The U.S. stock market has been experiencing substantial volatility this week, but billionaire investor Mark Cuban isn't spooked. In fact, he's buying an index fund.
"I'm not really nervous, I think it was necessary," Cuban told Fox News' "Your World with Neil Cavuto" on Monday about the market's decline. While the Dow and S&P 500 both reached all-time highs in January, on Feb. 5 the Dow dropped 1,175.21 points.
"When you have a run-up like we've had since the election, markets don't go in a straight line forever, and so if something had to happen, it was just a question of what, when and how much," Cuban says.
Cuban took advantage of the lower levels to buy an index fund and he's considering buying more of two stocks that he already owns.
"I bought some SPX," Cuban says, referring to the S&P 500 index. "My two biggest holdings are Netflix and Amazon and they've obviously done really well, so if they fall anymore I'll probably buy some calls. I'm a long-term holder."
Cuban has previously told CNBC Make It he recommends investing in a low-fee S&P 500 fund, which is a way to invest in the largest companies in the U.S. stock market. It's the same advice legendary investor Warren Buffett often gives.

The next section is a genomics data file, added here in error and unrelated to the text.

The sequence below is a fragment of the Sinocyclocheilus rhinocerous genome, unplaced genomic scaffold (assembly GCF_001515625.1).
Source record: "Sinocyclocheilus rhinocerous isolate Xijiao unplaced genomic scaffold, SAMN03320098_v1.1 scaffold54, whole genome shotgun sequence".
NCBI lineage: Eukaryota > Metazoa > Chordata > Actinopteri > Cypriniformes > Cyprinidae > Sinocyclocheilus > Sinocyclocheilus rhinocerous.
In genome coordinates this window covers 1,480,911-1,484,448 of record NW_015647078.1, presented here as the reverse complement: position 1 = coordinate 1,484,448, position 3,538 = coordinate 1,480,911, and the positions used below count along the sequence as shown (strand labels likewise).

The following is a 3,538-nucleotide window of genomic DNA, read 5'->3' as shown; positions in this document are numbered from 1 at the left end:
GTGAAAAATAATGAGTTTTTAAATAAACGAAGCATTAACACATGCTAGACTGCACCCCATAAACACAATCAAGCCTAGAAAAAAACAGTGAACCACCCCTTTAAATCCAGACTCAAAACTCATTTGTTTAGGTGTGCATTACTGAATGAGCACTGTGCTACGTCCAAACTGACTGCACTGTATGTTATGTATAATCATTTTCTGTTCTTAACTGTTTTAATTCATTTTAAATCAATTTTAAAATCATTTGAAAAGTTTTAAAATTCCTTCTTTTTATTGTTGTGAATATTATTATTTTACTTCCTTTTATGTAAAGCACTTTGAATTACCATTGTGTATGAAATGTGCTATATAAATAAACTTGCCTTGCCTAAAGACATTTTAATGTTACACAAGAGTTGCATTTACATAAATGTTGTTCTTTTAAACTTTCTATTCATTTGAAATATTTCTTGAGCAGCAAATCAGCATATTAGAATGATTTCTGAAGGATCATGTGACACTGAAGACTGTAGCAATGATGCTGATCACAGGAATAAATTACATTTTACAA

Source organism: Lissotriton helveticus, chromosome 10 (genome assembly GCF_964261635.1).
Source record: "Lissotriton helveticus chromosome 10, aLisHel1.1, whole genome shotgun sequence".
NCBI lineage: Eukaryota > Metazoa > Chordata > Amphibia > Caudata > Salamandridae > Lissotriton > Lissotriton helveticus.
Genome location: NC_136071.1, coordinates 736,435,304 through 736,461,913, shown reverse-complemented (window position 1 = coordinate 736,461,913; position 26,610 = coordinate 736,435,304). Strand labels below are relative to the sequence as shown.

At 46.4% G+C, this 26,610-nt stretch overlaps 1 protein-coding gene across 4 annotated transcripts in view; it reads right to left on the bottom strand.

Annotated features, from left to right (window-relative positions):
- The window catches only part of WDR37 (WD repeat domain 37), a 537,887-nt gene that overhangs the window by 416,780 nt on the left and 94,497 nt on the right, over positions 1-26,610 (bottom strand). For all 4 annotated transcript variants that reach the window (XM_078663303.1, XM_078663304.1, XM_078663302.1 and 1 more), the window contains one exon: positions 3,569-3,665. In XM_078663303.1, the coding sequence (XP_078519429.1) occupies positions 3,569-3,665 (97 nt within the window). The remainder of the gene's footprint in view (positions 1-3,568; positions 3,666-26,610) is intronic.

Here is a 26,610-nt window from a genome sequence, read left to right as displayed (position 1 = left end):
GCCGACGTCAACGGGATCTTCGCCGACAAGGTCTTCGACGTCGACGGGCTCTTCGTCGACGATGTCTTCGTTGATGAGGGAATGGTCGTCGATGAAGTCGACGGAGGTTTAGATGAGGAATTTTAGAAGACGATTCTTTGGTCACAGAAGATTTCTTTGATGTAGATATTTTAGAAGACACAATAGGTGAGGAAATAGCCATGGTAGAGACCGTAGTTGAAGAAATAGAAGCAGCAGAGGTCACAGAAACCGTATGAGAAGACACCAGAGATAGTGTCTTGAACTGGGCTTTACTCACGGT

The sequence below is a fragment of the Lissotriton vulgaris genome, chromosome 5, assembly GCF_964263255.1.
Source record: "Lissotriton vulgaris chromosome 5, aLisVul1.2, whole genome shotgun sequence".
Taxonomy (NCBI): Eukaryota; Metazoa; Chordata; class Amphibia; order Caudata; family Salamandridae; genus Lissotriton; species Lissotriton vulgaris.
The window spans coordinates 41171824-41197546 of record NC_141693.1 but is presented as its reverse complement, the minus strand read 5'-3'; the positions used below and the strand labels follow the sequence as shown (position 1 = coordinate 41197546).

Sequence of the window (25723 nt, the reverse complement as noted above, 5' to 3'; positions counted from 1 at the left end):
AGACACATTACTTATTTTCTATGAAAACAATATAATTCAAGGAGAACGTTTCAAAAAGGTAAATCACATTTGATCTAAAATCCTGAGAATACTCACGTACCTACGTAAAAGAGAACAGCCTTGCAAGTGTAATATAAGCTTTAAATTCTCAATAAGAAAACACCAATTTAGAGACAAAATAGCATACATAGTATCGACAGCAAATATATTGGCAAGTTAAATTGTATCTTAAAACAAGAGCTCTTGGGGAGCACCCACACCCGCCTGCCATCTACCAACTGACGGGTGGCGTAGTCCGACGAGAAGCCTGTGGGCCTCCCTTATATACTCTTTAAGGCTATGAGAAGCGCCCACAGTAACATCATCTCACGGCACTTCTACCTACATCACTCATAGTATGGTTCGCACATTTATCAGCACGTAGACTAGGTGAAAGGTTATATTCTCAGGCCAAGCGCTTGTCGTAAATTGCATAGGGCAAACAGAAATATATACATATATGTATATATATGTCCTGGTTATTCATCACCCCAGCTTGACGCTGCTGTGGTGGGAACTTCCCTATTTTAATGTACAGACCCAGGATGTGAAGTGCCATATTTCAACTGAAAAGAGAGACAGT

"Consistently buy an S&P 500 low-cost index fund," Buffett told CNBC's "On The Money." "I think it's the thing that makes the most sense practically all of the time."
As for Amazon and Netflix, Cuban told CNBC's Andrew Ross Sorkin at the The New York Times DealBook Conference in 2017 that he plans to continue holding both companies.
"Just because of their growth," Cuban explains. "I've had them for a long time. I don't switch things around. I don't move it around a lot." In 2014, Cuban told CNBC that his plan for Netflix was to "never sell it."
This buy and hold philosophy is also shared by Buffett, who puts it like this: "If you aren't willing to own a stock for 10 years, don't even think about owning it for 10 minutes."
If you're interested in investing, Cuban has another word of advice: Don't borrow money to do it.
"The key is, if you're an individual investor, don't be in a position where you are borrowing to buy. Be in a position where you have solid financial footing," he tells Fox. Borrowing to invest, a practice called "buying on the margin," can be a bad idea, according to Cuban.
But, "If you've got cash on the sidelines and you're a long term investor, then yeah it is okay," Cuban says. "It is really going to depend on your personal situation."
Cuban says it is also critical to know what you are buying: "If you're going to go into the market, do your homework, understand what you're getting into and understand all the risks."
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